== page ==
Environment

ICT is a key factor in managing global environmental challenges related to climate change, resource and energy scarcity, and the circular economy. Telia Company is on a journey to zero CO2 and zero waste by 2030.

Ambitions 2022 goals

Zero CO2 in the value chain and zero waste from our own and network operations by 2030, through 100 percent action

A structured and science-based approach to assessing and managing the environmental impacts of our operations

Environmental management system implemented in all operations1

Environmental impact assessment integrated in project planning and investment evaluation

Climate neutrality in own operations (energy use and business travel)

100 percent renewable electricity use2

5 percent lower energy consumption per subscription equivalent

Engage with all suppliers to havea plan in place by 2022 to reach zero CO2 by 2030, including their suppliers

Significant increase in re-use of customer and network equipment

Comprehensive green offerings on all markets

1) ISO 14001 or ISO 50001.
2) Wherever the market allows.

Daring goals

Science shows that climate change and excessive consumption will have devastating impact on the planet if we – states, businesses and individuals - do not do something unprecedented. Therefore, we have taken a stand by stepping up environmental efforts and minimizing negative impacts.

In 2019, Telia Company launched two ambitious and aspirational environmental goals with the intention of becoming the world’s greenest telco: zero CO2 and zero waste by 2030.

Reaching the goals of zero impact of own operations requires a broad agenda of actions. Some are already in place, such as using over 90% renewable electricity. When it comes to minimizing customers’ impact, focus will be where the effect is the biggest, and where it fits business strategy the best. Through digitalization, Telia Company has significant potential to impact the environment in a positive way and providing customers with eco-friendly solutions has a great potential of saving money while reducing greenhouse gas emissions and increasing resource efficiency. We are working on developing science-based targets well within the ambition of limiting global heating to 1,5°C.


Doing business with Telia Company will also come with even stricter environmental requirements and expectations. A letter signed by the CEO and CPO has been sent to over 200 suppliers, clarifying these expectations. Starting in 2019, CO2 will be added to supplier selection criteria. By 2022, suppliers should have a plan in place for reaching zero CO2 throughout their supply chains by 2030. Over time, this requires working closely with thousands of vendors and subcontractors to integrate the environmental agenda into their operations.

Our approach

This focus area is governed by the Group Policy – Environment.

Sustainable energy use, greenhouse gas emissions and hazardous and non-hazardous waste, particularly electronic waste, are the key environmental impacts to manage in our own operations. We adopt a structured management approach through ISO 14001 environmental management system certification. Telia in Estonia, Finland, Lithuania and Sweden are fully or partially ISO 14001 certified. Telia in Norway is certified according to the national “Eco-lighthouse” standard.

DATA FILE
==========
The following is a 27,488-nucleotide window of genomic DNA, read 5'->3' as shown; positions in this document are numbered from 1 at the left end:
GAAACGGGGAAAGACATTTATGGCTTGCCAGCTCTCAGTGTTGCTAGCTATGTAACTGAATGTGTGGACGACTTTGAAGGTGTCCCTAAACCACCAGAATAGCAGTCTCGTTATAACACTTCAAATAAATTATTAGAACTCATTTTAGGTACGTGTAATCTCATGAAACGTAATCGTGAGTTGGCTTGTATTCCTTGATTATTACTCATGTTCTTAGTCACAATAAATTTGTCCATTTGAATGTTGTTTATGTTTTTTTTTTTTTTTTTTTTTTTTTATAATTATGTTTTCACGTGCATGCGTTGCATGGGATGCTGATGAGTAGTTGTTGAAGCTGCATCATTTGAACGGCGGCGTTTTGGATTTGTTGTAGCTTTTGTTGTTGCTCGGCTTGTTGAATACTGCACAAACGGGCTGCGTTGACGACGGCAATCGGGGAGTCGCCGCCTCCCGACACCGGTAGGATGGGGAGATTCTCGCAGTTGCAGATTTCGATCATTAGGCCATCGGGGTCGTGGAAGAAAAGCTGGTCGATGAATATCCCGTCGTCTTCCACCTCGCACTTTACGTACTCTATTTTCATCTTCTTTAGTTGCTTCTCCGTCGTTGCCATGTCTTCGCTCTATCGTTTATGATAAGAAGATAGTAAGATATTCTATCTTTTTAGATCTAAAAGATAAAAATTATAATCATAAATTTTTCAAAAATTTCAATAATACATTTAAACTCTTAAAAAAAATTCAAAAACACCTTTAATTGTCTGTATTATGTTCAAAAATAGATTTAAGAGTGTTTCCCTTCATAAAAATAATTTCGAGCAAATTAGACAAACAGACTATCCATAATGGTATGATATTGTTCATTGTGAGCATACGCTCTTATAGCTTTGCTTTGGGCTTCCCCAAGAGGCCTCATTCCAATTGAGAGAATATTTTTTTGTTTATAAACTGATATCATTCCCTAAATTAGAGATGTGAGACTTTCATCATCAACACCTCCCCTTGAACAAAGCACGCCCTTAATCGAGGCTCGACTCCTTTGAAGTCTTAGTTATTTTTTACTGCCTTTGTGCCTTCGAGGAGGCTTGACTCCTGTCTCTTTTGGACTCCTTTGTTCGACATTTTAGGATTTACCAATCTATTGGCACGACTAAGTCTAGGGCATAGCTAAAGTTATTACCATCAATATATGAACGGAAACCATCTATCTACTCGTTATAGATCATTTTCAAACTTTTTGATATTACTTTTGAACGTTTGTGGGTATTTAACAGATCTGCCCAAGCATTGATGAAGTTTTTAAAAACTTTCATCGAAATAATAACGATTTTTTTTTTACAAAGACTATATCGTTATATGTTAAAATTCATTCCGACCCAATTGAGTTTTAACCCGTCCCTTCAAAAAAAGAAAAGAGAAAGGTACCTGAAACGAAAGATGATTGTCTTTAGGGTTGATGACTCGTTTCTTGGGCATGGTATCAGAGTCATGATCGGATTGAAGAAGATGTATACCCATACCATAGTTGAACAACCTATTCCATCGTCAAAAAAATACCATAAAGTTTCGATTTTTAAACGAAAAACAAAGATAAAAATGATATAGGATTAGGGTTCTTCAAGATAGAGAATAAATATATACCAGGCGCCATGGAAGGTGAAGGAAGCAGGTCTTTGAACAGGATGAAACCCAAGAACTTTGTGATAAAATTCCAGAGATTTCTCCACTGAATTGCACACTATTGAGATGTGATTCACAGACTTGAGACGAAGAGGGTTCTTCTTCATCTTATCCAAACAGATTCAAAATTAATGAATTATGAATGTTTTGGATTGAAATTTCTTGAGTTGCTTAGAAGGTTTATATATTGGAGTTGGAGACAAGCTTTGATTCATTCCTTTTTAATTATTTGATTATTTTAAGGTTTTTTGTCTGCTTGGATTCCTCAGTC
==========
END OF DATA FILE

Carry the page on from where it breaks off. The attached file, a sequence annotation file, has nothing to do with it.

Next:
To reduce our carbon footprint we purchase electricity from renewable sources, either through a “green contract” or separate Guarantees of Origin (GoO). In contracts where we are the tenant or co-host, we strive to influence the electricity contract owner to use renewable electricity.

Buy-back programs, also known as take-back or upgrade programs, reduce the amount of electronic waste by extending the product usage of mobile devices that are often in good working condition. All Telia companies in the Nordics and Baltics offer such buy-back programs. The devices are sold to local partners who either data wipe and resell them, or when unusable send them to recycling.

More information can be found in our Annual and Sustainability Report.

 

Energy consumption within the organization
Direct energy consumption (scope 1), GWh 2019 2018
2017
Continuing operations 28 27 27
Discontinued operations 2 56 79
Direct energy consumption, total 30 83
106 
       
Indirect energy consumption (scope 2), GWh
2019 2018
2017
Continuing operations 1,144 1,118
1,063
Discontinued operations 20 297 375
Indirect energy consumption, total 1,164 1,415 1,438

 

Direct and indirect greenhouse gas emissions
Greenhouse gas emissions, ktons CO2e 2019 2018
2017
Direct GHG emissions (scope 1)      
Continuing operations 7 7 7
Discontinued operations 0 13 19
Direct GHG emissions, total 7 20
26
       
Indirect emissions (scope 2, market-based)      
Continuing operations 28 37 75
Discontinued operations 10 138 168
Indirect GHG emissions, total 48 195
243

 

Other indirect greenhouse gas emissions

Greenhouse gas emissions (scope 3), ktons CO2e

2018
Purchased goods and services (category 1) 688
Capital goods (category 2) 140
Use of sold products; downstream leased assets (categories 11, 13) 198
Other material categories, total 102
Other indirect GHG emissions, total 1,128

 

 

The environmental case for connectivity

An increasing amount of research and real-life cases confirms that ICT solutions such as IoT, cloud and crowd insights services can have a substantial impact on reducing other industries’ GHG emissions. A global GSMA study showed that the mobile sector can help reduce GHG emissions by up to ten times its own emissions, through a combination of IoT services and behavior change. The Exponential Climate Action Roadmap, released in September and developed with the help of data from research by Telia Company, the Swedish Royal Institute of Technology and Ericsson highlights the role of digitalization in the transition to a low-carbon economy.